Kindersley-Sinclair Loop
With a lousy weather forecast in the mountains on 15 August 2009, Dinah Kruze, Bob Spirko and I were looking for a worry-free hike that would not be too miserable in case of rain.  Hoping to find better weather at the south end of British Columbia's Kootenay National Park, we opted to try the Kindersley-Sinclair Loop as described in Hikes around Invermere & the Columbia River Valley by Aaron Cameron and Matt Gunn.  Getting out of the car at the Kindersley Pass trail head proved to be the crux of the trip, but by some small miracle (probably from eating Dinah's yummy peppercorn ranch potato chips), we eventually started hiking up the trail.  Though views were limited throughout our hike to Kindersley Pass, we were fortunate to see a couple of moose along the way.  Upon reaching Kindersley Summit (it is a high col rather than an actual summit), we turned to the northwest and easily scrambled up to the top of GR710178 which surprisingly had a helipad and repeater tower.  Despite its modest elevation of 2684 metres, GR710178 stands high above all the surrounding ridges (it is higher than Mount Sinclair to the southeast and nearly as high if not higher than Mount Kindersley to the northwest) and affords a fantastic unobstructed panorama (well, unobstructed except for the damn repeater tower!).  On this day, clouds obscured most of the peaks on the horizon in all directions, but what we could see was still incredible.  I can only imagine how mind-blowing the views must be on a clear day up there.  We spent about 25 minutes taking photographs before returning to Kindersley Summit.  From there, we continued southeast up the double peaks at GR720167 (2527 metres) and GR719167 (2531 metres) before returning again to Kindersley Summit and descending the steep trail down Sinclair Creek.  We got a bit of rain on the hike out, but we did not mind considering the better-than-expected weather we had for most of the day.  Near the Sinclair Creek trail head, Bob raced ahead of Dinah and me in order to retrieve Dinah's car from the Kindersley Pass trail head thus saving Dinah and me an extra kilometre or so of walking.  Thanks, Bob!  Our round-trip time was less than 8.5 hours.

Be sure to check out Bob's photos of this trip here.
It's like the Enchanted Forest except without all the cheap garden gnomes! Dinah and Bob check out some mist moving through the trees.
Steve Tober called this "Mount Nixon" in one of his trip reports on the RMB WebBoard. GR710178 is visible through the trees on the approach to Kindersley Pass.
One of the least interesting passes in the Canadian Rockies! Bob and Dinah look for signs of a moose they followed up here to Kindersley Pass.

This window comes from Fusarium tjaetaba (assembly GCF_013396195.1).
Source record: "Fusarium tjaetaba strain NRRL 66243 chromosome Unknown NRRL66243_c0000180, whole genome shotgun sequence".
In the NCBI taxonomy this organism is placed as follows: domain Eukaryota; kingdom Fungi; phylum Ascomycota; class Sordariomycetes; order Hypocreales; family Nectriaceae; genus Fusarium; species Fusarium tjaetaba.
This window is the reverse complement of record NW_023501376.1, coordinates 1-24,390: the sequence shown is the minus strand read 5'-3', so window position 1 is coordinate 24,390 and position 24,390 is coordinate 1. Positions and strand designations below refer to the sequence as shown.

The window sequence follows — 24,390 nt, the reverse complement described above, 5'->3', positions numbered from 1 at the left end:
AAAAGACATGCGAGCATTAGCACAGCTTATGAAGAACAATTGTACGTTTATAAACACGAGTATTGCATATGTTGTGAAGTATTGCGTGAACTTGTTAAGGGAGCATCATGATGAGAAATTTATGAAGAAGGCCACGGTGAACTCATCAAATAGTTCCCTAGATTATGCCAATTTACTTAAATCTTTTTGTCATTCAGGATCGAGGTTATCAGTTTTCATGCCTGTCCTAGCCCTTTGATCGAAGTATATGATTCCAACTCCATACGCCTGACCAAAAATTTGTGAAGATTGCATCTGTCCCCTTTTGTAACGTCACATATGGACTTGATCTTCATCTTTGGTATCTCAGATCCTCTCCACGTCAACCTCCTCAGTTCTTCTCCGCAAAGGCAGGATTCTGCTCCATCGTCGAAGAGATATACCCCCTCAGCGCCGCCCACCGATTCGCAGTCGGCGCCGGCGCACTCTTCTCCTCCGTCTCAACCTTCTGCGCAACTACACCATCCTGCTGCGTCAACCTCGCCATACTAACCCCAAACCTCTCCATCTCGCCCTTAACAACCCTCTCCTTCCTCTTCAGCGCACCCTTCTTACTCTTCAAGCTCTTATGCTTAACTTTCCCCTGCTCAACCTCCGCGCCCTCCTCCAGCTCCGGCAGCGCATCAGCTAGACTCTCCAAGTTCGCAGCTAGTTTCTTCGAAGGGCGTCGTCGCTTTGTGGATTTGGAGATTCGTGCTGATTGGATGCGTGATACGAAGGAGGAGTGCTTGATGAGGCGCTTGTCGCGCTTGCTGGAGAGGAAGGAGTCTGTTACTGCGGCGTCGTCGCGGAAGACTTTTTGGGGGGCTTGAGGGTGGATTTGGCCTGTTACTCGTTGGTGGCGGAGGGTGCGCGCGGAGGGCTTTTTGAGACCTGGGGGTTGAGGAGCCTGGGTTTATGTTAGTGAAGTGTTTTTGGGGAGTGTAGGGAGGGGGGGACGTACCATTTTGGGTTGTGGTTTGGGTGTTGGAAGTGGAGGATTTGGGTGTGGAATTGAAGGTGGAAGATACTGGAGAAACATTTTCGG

Must have been a beaurecrat and/or a cowboy that named a saddle as a "summit"! Bob and Dinah approach Kindersley Summit.  GR719167 is straight ahead.
So does this count as another summit?? Dinah and Bob reach Kindersley Summit (2385 metres).
Surprisingly, no one else followed us up there on this day. Bob and Dinah head northwest toward GR710178.
It's possible to stand on top of this pinnacle. Bob horses around on a pinnacle.
The pinnacle was more fun, I think! Bob walks over a window along the ridge.
It's about a 300-metre ascent from Kindersley Summit. The summit of GR710178 is in sight.
Dinah kept referring to the repeater tower as the "penis"! Sonny, Dinah and Bob admire the views from the summit cairn.
It's fun to stay at the Y-M-C-A! Sonny, Bob and Dinah practice surrendering near the summit.
Looks like a nice ridgewalk until you get close to the summit. Mount Kindersley is about 3.7 kilometres further along the ridge to the northwest.
Doesn't look like an easy mountain to get up... Here is a close-up of Mount Kindersley.
Might be worth exploring... Mount Harkin is one of the more striking peaks to the northeast.
These peaks are probably difficult to access because of the Vermilion River. Also to the northeast are (L to R) Split Peak, unnamed and Mount Selkirk.
I might scramble up this one later in the year. Mount Berland barely peeks above the intervening ridge to the southwest.
The best-looking peak on the horizon that wasn't obscured by clouds! Mount Ball still looks impressive almost 50 kilometres away.
It's only about a 150-metre climb to the top. Bob and Dinah head toward GR719167.
Looks like scrambling season is over on those peaks! Mount Assiniboine and Lunette Peak are plastered with snow to the east.
The saddle gets a name with "summit"; and yet, these two GR's remain unnamed? WTF?? Slightly lower GR720167 is visible to the left of GR719167.
Dinah and I tagged this one first since Bob was busy shooting panorama photos on the other peak. GR720167 is the more interesting of the two peaks southeast of Kindersley Summit.
Can you move a little over to your right, Dinah? Dinah stands above some impressive cliffs on GR720167.
Must be a lot of bushwhacking to get up Lookout Point... Southeast from the summit of GR720167, Mount Sinclair is right of centre in the distance.  The forested knob in the foreground is known as Lookout Point.
Fourth summit of the day?? Dinah hikes back to tag the summit of GR719167.  GR710178 is visible at far right.
Time to start thinking about dinner! Dinah and Bob (further along the trail) head back to Kindersley Summit.
It started to rain here... Mount Sinclair forms the backdrop to Sinclair Creek valley.
A much more interesting and satisfying day of hiking than expected! Here is a close-up of some fireweed.